To better understand the relationship between leptin and the anthropometric and physiological variables associated with diabetes, we measured this protein in an isolated Canadian aboriginal population with very high rates of NIDDM.
There were 728 individuals aged 10–79 years who participated in a population-based survey to determine the prevalence of NIDDM and its associated risk factors. Fasting blood samples for glucose, insulin, triglyceride, and leptin were collected; a 75-g oral glucose tolerance test was administered and a second blood sample drawn after 120 min. Height, weight, and waist and hip circumference were determined, and percent body fat was estimated using biological impedance analysis. Fitness level was assessed in a subsample of individuals using a validated submaximal step test. The relationship between serum leptin and the other variables was assessed using Spearman's correlation coefficients and multiple linear regression.
Serum leptin concentration was strongly correlated with adiposity, and levels were substantially higher in female subjects in all age-groups. For male subjects, percent body fat, fasting insulin level, and waist circumference were significant independent predictors of log serum leptin concentration in a multiple linear regression model (R2 ; 0.582). For female subjects, these variables plus glucose tolerance status were included in the final model (R2 ; 0.633). Fitness level, when included with the main effects of the above models, was a significant predictor for male subjectsonly.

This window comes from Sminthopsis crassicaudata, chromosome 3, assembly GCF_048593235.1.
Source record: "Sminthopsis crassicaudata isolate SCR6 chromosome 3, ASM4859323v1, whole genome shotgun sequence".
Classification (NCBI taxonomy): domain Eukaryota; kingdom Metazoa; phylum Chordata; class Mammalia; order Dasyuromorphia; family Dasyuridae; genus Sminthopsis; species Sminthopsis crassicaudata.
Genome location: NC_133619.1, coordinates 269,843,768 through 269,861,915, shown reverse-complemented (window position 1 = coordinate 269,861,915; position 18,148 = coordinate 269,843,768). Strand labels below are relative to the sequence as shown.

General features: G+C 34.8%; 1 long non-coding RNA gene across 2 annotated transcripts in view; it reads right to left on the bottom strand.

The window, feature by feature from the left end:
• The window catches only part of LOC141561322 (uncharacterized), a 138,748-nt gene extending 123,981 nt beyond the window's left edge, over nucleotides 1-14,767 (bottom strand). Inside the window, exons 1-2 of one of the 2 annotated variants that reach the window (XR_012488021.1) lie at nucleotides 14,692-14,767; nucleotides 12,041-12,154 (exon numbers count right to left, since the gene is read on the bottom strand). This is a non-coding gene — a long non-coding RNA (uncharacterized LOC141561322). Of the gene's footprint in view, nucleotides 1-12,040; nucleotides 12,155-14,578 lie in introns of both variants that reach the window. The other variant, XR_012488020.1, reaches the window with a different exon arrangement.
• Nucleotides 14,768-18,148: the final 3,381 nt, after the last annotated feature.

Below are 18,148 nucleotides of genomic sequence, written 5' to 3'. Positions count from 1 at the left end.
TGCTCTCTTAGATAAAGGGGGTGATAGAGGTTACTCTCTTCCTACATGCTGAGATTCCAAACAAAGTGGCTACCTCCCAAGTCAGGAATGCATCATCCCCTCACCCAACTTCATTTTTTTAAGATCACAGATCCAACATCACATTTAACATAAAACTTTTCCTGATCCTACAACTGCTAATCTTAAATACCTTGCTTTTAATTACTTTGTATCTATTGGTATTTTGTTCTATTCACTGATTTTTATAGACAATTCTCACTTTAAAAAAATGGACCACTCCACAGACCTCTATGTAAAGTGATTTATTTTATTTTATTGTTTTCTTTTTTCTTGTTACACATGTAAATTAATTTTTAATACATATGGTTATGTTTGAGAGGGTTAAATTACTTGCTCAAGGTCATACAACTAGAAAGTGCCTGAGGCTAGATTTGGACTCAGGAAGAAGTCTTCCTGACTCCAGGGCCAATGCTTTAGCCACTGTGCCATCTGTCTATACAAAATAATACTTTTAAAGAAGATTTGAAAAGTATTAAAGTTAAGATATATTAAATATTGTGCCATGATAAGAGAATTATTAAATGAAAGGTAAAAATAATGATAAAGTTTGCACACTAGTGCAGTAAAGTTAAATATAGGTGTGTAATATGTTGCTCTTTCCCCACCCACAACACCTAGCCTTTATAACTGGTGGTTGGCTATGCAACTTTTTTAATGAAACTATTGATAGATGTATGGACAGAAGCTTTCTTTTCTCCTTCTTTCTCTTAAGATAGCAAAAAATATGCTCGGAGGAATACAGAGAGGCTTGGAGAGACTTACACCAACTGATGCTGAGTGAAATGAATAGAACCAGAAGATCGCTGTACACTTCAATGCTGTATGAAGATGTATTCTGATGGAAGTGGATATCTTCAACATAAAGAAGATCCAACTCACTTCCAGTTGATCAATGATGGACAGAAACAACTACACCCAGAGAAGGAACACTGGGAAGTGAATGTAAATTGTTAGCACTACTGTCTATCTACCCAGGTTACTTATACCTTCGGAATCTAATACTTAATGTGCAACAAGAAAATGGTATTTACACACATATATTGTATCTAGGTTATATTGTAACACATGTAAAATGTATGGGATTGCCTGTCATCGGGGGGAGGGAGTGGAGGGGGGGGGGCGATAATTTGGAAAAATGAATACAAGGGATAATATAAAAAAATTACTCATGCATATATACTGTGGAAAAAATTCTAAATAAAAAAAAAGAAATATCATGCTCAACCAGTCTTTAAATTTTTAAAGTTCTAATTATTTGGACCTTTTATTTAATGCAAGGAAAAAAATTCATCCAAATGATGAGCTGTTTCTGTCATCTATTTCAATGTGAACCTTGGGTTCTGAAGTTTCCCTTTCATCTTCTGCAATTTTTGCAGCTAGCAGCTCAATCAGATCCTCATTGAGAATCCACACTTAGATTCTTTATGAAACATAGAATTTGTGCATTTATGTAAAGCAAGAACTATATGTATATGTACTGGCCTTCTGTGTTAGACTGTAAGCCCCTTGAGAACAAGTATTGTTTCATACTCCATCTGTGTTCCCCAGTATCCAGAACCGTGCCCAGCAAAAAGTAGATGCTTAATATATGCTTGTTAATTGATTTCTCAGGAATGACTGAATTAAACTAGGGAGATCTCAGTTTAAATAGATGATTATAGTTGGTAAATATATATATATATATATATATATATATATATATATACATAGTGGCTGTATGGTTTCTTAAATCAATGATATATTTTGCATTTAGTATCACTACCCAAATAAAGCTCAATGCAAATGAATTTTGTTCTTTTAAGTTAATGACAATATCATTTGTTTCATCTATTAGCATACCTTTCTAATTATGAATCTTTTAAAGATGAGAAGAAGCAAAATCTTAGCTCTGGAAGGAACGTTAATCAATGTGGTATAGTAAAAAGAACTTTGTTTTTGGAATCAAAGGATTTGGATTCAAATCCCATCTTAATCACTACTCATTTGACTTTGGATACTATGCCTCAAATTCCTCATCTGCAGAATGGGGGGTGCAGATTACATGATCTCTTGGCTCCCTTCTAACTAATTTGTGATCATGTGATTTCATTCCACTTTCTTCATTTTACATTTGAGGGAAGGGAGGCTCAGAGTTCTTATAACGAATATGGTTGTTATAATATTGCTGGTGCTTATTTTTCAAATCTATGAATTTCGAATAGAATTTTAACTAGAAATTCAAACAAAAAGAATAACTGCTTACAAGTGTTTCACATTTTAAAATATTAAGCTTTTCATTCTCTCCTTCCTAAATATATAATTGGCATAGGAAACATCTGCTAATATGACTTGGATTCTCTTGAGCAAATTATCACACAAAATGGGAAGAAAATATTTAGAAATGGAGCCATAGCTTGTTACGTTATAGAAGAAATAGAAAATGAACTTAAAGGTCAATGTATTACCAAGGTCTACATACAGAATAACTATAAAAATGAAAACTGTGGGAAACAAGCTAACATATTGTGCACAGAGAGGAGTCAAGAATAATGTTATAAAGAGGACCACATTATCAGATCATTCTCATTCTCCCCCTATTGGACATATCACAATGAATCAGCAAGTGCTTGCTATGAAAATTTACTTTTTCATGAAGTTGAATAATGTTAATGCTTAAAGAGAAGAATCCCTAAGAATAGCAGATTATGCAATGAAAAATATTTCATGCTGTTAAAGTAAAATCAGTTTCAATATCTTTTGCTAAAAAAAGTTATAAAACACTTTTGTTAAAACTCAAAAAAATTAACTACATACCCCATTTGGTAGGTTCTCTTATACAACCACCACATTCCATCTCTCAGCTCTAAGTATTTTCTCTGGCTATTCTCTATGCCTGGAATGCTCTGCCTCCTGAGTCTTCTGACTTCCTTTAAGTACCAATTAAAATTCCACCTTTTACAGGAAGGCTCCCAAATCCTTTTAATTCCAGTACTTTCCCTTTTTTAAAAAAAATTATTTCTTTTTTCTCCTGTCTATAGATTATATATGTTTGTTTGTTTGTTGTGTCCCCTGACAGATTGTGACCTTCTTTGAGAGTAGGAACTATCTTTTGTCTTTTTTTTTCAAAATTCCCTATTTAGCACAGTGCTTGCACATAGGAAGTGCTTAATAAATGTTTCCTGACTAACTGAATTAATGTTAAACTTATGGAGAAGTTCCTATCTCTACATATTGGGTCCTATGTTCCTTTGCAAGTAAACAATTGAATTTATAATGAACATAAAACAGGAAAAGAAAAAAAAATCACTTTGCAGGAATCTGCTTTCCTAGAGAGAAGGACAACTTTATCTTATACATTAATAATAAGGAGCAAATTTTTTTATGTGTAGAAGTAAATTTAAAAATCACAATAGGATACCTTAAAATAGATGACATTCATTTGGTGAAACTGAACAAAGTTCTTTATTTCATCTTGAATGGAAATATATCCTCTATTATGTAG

In an isolated aboriginal community with high rates of diabetes, we found significant independent relationships between leptin and percent body fat and between leptin and fasting insulin. As documented in other populations, the higher leptin concentration among female subjects may reflect differential leptin production from different adipose tissue beds, or leptin resistance. Independent relationships also existed among leptin and glucose tolerance status in female subjects and fitness level in male subjects.